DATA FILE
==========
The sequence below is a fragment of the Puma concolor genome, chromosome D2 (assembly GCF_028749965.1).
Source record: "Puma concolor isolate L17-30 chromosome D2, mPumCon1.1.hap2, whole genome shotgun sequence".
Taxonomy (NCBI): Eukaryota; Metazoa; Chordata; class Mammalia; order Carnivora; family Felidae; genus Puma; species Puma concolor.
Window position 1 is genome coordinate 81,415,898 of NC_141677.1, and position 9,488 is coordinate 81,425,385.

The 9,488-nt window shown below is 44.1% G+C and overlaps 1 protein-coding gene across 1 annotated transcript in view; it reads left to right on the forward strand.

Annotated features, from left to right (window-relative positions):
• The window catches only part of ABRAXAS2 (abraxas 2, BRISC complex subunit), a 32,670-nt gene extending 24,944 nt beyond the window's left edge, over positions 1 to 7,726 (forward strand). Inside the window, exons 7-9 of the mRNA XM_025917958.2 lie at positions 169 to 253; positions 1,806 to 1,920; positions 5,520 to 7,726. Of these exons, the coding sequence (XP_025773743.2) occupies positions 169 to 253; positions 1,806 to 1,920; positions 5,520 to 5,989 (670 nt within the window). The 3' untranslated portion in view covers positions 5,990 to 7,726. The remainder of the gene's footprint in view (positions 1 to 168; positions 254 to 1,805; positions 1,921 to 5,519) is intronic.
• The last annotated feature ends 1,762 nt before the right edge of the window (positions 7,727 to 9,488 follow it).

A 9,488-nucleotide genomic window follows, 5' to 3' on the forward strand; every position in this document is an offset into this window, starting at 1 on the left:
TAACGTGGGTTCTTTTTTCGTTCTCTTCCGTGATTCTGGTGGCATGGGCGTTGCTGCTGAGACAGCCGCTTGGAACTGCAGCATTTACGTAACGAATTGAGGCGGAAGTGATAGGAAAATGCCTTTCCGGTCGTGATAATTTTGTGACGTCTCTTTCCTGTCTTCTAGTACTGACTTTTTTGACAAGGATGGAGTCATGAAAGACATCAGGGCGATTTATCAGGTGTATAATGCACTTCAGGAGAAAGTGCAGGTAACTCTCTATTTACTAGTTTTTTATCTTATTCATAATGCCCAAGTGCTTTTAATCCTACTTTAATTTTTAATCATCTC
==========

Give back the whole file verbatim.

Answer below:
The sequence below is a fragment of the Puma concolor genome, chromosome D2 (assembly GCF_028749965.1).
Source record: "Puma concolor isolate L17-30 chromosome D2, mPumCon1.1.hap2, whole genome shotgun sequence".
Taxonomy (NCBI): Eukaryota; Metazoa; Chordata; class Mammalia; order Carnivora; family Felidae; genus Puma; species Puma concolor.
Window position 1 is genome coordinate 81,415,898 of NC_141677.1, and position 9,488 is coordinate 81,425,385.

The 9,488-nt window shown below is 44.1% G+C and overlaps 1 protein-coding gene across 1 annotated transcript in view; it reads left to right on the forward strand.

Annotated features, from left to right (window-relative positions):
• The window catches only part of ABRAXAS2 (abraxas 2, BRISC complex subunit), a 32,670-nt gene extending 24,944 nt beyond the window's left edge, over positions 1 to 7,726 (forward strand). Inside the window, exons 7-9 of the mRNA XM_025917958.2 lie at positions 169 to 253; positions 1,806 to 1,920; positions 5,520 to 7,726. Of these exons, the coding sequence (XP_025773743.2) occupies positions 169 to 253; positions 1,806 to 1,920; positions 5,520 to 5,989 (670 nt within the window). The 3' untranslated portion in view covers positions 5,990 to 7,726. The remainder of the gene's footprint in view (positions 1 to 168; positions 254 to 1,805; positions 1,921 to 5,519) is intronic.
• The last annotated feature ends 1,762 nt before the right edge of the window (positions 7,727 to 9,488 follow it).

A 9,488-nucleotide genomic window follows, 5' to 3' on the forward strand; every position in this document is an offset into this window, starting at 1 on the left:
TAACGTGGGTTCTTTTTTCGTTCTCTTCCGTGATTCTGGTGGCATGGGCGTTGCTGCTGAGACAGCCGCTTGGAACTGCAGCATTTACGTAACGAATTGAGGCGGAAGTGATAGGAAAATGCCTTTCCGGTCGTGATAATTTTGTGACGTCTCTTTCCTGTCTTCTAGTACTGACTTTTTTGACAAGGATGGAGTCATGAAAGACATCAGGGCGATTTATCAGGTGTATAATGCACTTCAGGAGAAAGTGCAGGTAACTCTCTATTTACTAGTTTTTTATCTTATTCATAATGCCCAAGTGCTTTTAATCCTACTTTAATTTTTAATCATCTC